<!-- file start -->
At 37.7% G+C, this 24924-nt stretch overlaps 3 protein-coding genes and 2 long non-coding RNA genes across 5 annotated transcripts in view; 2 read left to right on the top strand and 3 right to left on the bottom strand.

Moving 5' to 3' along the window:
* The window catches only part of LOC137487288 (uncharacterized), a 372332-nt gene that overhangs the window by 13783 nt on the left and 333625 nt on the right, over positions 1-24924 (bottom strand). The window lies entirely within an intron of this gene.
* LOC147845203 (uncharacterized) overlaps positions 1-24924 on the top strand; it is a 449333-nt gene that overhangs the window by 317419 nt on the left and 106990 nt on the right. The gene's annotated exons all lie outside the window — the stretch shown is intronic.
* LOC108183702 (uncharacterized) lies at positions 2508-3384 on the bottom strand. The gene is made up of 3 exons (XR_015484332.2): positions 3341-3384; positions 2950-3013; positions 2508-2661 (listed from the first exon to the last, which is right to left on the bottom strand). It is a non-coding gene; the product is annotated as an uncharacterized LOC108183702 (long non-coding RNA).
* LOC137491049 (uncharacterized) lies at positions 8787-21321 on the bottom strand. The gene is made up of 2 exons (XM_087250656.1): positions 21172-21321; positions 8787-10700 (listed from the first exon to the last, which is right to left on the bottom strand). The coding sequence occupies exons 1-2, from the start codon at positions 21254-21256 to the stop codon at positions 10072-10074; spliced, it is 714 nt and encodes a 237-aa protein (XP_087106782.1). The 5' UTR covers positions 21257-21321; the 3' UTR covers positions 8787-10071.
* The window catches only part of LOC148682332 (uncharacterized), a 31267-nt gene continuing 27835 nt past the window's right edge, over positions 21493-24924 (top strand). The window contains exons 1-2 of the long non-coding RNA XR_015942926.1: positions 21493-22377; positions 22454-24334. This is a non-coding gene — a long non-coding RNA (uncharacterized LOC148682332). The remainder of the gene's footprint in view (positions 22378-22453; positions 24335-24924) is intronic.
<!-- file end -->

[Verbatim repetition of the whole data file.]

At 37.7% G+C, this 24924-nt stretch overlaps 3 protein-coding genes and 2 long non-coding RNA genes across 5 annotated transcripts in view; 2 read left to right on the top strand and 3 right to left on the bottom strand.

Moving 5' to 3' along the window:
* The window catches only part of LOC137487288 (uncharacterized), a 372332-nt gene that overhangs the window by 13783 nt on the left and 333625 nt on the right, over positions 1-24924 (bottom strand). The window lies entirely within an intron of this gene.
* LOC147845203 (uncharacterized) overlaps positions 1-24924 on the top strand; it is a 449333-nt gene that overhangs the window by 317419 nt on the left and 106990 nt on the right. The gene's annotated exons all lie outside the window — the stretch shown is intronic.
* LOC108183702 (uncharacterized) lies at positions 2508-3384 on the bottom strand. The gene is made up of 3 exons (XR_015484332.2): positions 3341-3384; positions 2950-3013; positions 2508-2661 (listed from the first exon to the last, which is right to left on the bottom strand). It is a non-coding gene; the product is annotated as an uncharacterized LOC108183702 (long non-coding RNA).
* LOC137491049 (uncharacterized) lies at positions 8787-21321 on the bottom strand. The gene is made up of 2 exons (XM_087250656.1): positions 21172-21321; positions 8787-10700 (listed from the first exon to the last, which is right to left on the bottom strand). The coding sequence occupies exons 1-2, from the start codon at positions 21254-21256 to the stop codon at positions 10072-10074; spliced, it is 714 nt and encodes a 237-aa protein (XP_087106782.1). The 5' UTR covers positions 21257-21321; the 3' UTR covers positions 8787-10071.
* The window catches only part of LOC148682332 (uncharacterized), a 31267-nt gene continuing 27835 nt past the window's right edge, over positions 21493-24924 (top strand). The window contains exons 1-2 of the long non-coding RNA XR_015942926.1: positions 21493-22377; positions 22454-24334. This is a non-coding gene — a long non-coding RNA (uncharacterized LOC148682332). The remainder of the gene's footprint in view (positions 22378-22453; positions 24335-24924) is intronic.